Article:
His appearance before Congress tomorrow starts at 10 AM, but it is High Noon for Roger Clemens on Wednesday, as he will plead his innocence before them that he never took any performance-enhancing drugs.
Let's face the facts. The Texas Con Man has boxed himself into such a corner that he has absolutely no choice but to do that.
You'd have to be blind or some kind of crazy Clemens fan to believe in his innocence. Right now he can't go before Congress and say that Brian McNamee supplied him and shot him up with PEDs. If he were to do that, he can kiss his Hall of Fame induction, his legacy and millions of dollars in endorsements goodbye. So he HAS to go before Congress and risk perjury and declare his innocence.
The case against him is just too strong. Two days after The Mitchell Report came out, Andy Pettitte came clean and admitted that McNamee shot him up (at least twice) with HGH. That was a near-death blow to Clemens, as the public simply won't believe that McNamee told the truth about Pettitte and Chuck Knoblauch (who also came clean about his dealings with McNamee), but that McNamee was making some incredible lie about Clemens. Pettitte had plenty to lose, so he came out and admitted that the Mitchell Report was indeed truthful about him.
Brian McNamee had EVERYTHING to gain by telling the truth, and nothing to gain by lying. George Mitchell found the evidence he provided his committee to be so compelling that it became the centerpiece of his report. Mitchell was not about to put his hard-earned reputation on the line for something if he thought it was just circumstantial or without some merit. The Feds were in the room as McNamee told his story, and the threat of serious jail time hanging over his head if he lied. So why on earth would he come clean about everyone but Clemens?
McNamee also saved some syringes and other evidence he said he used to shoot up Clemens years ago. I can only imagine he held on to them as a sort of "get out of jail free" card, as he knew what he did was illegal, and if law enforcement ever caught him, he could use it for his own benefit. But if this is true, why didn't McNamee turn it over to the Mitchell Commission, or even mention he was holding on to it? I'm curious to see if anyone in Congress brings that up tomorrow.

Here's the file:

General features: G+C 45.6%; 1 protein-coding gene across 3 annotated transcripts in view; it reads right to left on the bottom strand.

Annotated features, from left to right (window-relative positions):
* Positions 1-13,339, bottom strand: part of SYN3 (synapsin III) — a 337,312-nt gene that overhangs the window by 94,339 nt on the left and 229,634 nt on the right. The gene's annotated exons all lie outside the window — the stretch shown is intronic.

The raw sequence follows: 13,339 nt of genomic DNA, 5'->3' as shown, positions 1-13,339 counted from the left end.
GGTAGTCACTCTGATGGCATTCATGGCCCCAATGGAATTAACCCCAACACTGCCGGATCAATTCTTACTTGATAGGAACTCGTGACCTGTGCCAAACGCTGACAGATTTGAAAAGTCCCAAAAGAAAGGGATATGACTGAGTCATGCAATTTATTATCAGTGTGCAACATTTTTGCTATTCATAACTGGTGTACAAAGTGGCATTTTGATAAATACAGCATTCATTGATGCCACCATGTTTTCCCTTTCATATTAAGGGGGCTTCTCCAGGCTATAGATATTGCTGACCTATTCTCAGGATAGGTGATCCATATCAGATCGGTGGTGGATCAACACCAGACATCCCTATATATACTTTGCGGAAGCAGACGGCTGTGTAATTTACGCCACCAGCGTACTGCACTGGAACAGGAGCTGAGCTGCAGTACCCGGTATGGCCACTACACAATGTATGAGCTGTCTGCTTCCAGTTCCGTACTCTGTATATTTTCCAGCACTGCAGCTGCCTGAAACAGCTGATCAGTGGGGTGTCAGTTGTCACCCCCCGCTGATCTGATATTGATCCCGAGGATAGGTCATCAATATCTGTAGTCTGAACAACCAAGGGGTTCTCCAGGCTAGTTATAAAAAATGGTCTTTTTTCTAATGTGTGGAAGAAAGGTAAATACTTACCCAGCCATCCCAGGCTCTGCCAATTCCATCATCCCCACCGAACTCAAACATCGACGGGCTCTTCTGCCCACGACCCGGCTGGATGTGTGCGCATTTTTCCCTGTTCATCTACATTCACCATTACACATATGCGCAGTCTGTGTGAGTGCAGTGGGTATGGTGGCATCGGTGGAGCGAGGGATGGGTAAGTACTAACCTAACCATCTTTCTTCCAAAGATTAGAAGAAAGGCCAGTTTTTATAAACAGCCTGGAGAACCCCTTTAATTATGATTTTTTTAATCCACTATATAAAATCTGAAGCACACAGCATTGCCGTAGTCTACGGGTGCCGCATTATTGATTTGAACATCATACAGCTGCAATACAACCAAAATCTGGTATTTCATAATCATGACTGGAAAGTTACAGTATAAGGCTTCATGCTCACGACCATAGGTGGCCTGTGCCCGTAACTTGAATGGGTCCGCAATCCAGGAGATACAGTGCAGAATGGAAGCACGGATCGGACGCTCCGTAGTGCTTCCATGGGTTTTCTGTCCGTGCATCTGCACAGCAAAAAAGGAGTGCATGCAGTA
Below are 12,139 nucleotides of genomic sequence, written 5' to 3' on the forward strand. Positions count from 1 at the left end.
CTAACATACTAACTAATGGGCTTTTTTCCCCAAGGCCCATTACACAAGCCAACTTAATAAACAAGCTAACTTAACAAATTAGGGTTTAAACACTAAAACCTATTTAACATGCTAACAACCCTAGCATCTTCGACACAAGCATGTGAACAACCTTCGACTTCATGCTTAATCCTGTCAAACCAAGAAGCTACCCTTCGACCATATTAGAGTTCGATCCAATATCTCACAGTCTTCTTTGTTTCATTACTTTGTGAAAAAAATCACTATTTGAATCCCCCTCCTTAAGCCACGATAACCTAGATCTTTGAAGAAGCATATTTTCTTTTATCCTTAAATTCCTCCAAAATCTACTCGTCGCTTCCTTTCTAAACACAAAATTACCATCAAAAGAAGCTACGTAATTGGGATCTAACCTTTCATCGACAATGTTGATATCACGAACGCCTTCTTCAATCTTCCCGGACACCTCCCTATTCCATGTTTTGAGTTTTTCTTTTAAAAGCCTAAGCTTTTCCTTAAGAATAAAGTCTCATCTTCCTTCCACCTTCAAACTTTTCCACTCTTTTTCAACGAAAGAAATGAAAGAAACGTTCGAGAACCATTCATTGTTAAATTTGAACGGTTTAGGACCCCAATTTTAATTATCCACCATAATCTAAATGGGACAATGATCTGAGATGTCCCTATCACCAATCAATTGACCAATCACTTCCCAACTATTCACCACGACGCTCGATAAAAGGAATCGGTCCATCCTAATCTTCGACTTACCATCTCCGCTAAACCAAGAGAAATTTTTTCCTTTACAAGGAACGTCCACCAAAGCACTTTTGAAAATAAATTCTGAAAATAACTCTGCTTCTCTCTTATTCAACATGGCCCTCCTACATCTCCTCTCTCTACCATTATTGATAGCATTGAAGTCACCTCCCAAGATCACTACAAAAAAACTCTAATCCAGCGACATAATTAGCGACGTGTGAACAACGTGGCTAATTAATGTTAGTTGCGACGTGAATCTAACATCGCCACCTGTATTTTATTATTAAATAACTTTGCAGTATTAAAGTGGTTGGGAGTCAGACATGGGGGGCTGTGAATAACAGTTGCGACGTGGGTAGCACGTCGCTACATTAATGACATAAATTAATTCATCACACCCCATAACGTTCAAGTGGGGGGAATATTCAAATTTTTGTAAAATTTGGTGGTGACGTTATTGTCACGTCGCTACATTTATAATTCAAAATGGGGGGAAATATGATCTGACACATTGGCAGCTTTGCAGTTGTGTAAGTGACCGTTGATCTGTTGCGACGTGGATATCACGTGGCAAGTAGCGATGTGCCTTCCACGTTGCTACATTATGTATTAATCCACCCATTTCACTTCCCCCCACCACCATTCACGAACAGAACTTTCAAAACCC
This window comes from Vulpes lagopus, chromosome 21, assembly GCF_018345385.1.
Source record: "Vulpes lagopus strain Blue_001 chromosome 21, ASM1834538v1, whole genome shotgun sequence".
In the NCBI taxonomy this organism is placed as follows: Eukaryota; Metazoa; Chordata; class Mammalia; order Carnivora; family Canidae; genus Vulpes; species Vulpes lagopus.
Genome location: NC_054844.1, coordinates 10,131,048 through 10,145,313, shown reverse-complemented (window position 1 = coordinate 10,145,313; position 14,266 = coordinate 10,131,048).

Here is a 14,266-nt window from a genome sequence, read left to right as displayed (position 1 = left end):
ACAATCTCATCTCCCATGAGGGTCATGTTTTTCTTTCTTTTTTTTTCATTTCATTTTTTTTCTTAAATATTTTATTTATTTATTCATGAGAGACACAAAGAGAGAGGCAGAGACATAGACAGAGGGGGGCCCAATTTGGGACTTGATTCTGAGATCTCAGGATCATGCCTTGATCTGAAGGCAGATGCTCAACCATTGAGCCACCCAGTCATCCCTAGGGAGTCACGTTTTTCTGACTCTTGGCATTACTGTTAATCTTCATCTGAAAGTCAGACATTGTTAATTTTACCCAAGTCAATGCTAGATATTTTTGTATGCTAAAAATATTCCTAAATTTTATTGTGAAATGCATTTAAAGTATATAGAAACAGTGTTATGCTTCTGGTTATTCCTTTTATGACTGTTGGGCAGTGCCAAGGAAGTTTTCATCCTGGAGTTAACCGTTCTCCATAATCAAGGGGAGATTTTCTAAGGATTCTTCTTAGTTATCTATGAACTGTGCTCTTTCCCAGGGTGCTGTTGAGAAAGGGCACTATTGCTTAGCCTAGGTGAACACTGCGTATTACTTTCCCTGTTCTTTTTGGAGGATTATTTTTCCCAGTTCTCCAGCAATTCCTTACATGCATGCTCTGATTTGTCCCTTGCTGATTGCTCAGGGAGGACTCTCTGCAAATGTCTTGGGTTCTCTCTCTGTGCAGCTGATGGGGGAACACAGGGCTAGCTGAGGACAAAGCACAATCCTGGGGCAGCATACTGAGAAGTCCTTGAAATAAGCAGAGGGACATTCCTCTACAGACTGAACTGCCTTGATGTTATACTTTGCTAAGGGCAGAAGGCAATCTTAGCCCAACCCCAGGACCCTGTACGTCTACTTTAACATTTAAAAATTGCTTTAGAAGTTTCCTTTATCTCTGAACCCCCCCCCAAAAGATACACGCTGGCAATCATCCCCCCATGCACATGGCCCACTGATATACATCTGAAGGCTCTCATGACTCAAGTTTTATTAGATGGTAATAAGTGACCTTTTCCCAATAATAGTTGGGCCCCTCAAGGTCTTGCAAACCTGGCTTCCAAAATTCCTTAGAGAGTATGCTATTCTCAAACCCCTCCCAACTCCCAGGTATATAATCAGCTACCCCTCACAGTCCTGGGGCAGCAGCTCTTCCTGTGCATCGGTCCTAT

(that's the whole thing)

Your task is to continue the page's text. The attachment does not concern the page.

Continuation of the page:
You may also have seen Clemens "glad handing" members of Congress last week, as he met with 19 Congressmen on Capitol Hill who will be involved in Wednesday's proceedings. This strikes me as more than a little odd. And like the hearings of 2005, these lawmakers seemed to turn into schoolboys at the sight of seeing such a famous athlete. They asked for autographs and had pictures taken with him. This makes Wednesday's proceedings seem almost compromised. How would it look if someone who was about to go on trial for a serious crime was seen palling around the jury just before the trial began? (Clemens WILL be on trial on Wednesday, and in the court of public opinion especially.) It will turn into even more of a pathetic circus than it already is.
Last night, the shocking news came down that Pettitte will not testify tomorrow, as he doesn't want to badmouth his onetime buddy and teammate before the whole world. He's already given a sworn deposition before Congress, so that is on the record. Rumors are swirling that Pettitte was a terrible witness, contradicting himself, but he especially backed up a lot of what McNamee claims about Clemens.
Clemens has also done himself a disservice with this screwball attorney of his, Rusty Hardin. He's dug Clemens even further into a hole, with that taping of the phone call between Clemens and McNamee and releasing it to the public. (That may have been the move that made McNamee take off the gloves and declare war.) Hardin's statement about how Clemens will "eat the lunch" of investigator Jeff Novitzky got him into trouble with Congress. And the way he's attempted to besmerch McNamee (he still hasn't explained why Clemens stayed with McNamee after a 2001 investigation regarding McNamee and a Florida woman over a possible date rape was dropped, if McNamee was of such low character) has made himself look like a real low-rent character.
One observer may have put it best about Wednesday's hearings. It's like watching two speeding trains heading right for each other on the same track. We do know one thing. If both men testify to what they said in their depositions, someone is lying through their teeth. It is rumored that Congress will turn the case over to the Justice Department right after it's over, and they will persue a perjury charge against the man they think is lying. (They won't be afraid to put Clemens behind bars. Uncle Sam doesn't like being lied to. Remember Martha Stewart.)
The circus comes to Washington on Wednesday morning. It will be must-see TV to see both Clemens and McNamee together in the same room talking about steroids and PEDs.
It's High Noon for Roger Clemens.
Everything, EVERYTHING is on the line for him on Wednesday.
I'll be watching. And I sure as hell won't be rooting for him.